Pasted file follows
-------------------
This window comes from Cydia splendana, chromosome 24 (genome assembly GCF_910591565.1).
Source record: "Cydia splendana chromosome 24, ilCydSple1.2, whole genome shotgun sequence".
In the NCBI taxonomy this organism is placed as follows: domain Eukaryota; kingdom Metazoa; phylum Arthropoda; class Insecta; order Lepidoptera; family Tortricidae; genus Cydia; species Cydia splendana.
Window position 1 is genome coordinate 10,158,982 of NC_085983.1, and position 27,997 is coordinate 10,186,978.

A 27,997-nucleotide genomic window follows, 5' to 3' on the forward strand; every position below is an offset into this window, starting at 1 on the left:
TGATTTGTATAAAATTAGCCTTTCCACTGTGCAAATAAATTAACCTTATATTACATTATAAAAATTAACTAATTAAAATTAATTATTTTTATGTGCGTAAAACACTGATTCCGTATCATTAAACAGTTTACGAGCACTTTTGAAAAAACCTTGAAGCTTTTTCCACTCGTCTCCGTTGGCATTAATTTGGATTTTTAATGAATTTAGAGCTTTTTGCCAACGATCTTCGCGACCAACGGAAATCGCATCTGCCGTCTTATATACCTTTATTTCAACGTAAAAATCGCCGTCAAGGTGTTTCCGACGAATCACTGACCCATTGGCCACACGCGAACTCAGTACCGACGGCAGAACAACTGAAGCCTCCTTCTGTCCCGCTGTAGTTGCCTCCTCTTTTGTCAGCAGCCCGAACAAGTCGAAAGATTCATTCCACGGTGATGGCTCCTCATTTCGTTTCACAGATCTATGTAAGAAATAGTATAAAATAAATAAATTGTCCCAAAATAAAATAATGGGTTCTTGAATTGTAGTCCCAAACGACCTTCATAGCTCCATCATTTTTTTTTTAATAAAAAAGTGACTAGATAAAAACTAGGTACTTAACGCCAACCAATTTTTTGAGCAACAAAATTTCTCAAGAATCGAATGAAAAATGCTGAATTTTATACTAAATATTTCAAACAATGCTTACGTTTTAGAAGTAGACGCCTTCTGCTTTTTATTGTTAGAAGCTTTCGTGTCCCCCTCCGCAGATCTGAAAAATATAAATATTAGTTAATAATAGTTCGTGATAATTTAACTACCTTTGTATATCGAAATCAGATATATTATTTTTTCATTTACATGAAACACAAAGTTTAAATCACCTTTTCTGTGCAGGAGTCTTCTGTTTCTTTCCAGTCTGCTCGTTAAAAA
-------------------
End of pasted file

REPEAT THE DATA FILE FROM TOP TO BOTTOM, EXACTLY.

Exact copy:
This window comes from Cydia splendana, chromosome 24 (genome assembly GCF_910591565.1).
Source record: "Cydia splendana chromosome 24, ilCydSple1.2, whole genome shotgun sequence".
In the NCBI taxonomy this organism is placed as follows: domain Eukaryota; kingdom Metazoa; phylum Arthropoda; class Insecta; order Lepidoptera; family Tortricidae; genus Cydia; species Cydia splendana.
Window position 1 is genome coordinate 10,158,982 of NC_085983.1, and position 27,997 is coordinate 10,186,978.

A 27,997-nucleotide genomic window follows, 5' to 3' on the forward strand; every position below is an offset into this window, starting at 1 on the left:
TGATTTGTATAAAATTAGCCTTTCCACTGTGCAAATAAATTAACCTTATATTACATTATAAAAATTAACTAATTAAAATTAATTATTTTTATGTGCGTAAAACACTGATTCCGTATCATTAAACAGTTTACGAGCACTTTTGAAAAAACCTTGAAGCTTTTTCCACTCGTCTCCGTTGGCATTAATTTGGATTTTTAATGAATTTAGAGCTTTTTGCCAACGATCTTCGCGACCAACGGAAATCGCATCTGCCGTCTTATATACCTTTATTTCAACGTAAAAATCGCCGTCAAGGTGTTTCCGACGAATCACTGACCCATTGGCCACACGCGAACTCAGTACCGACGGCAGAACAACTGAAGCCTCCTTCTGTCCCGCTGTAGTTGCCTCCTCTTTTGTCAGCAGCCCGAACAAGTCGAAAGATTCATTCCACGGTGATGGCTCCTCATTTCGTTTCACAGATCTATGTAAGAAATAGTATAAAATAAATAAATTGTCCCAAAATAAAATAATGGGTTCTTGAATTGTAGTCCCAAACGACCTTCATAGCTCCATCATTTTTTTTTTAATAAAAAAGTGACTAGATAAAAACTAGGTACTTAACGCCAACCAATTTTTTGAGCAACAAAATTTCTCAAGAATCGAATGAAAAATGCTGAATTTTATACTAAATATTTCAAACAATGCTTACGTTTTAGAAGTAGACGCCTTCTGCTTTTTATTGTTAGAAGCTTTCGTGTCCCCCTCCGCAGATCTGAAAAATATAAATATTAGTTAATAATAGTTCGTGATAATTTAACTACCTTTGTATATCGAAATCAGATATATTATTTTTTCATTTACATGAAACACAAAGTTTAAATCACCTTTTCTGTGCAGGAGTCTTCTGTTTCTTTCCAGTCTGCTCGTTAAAAA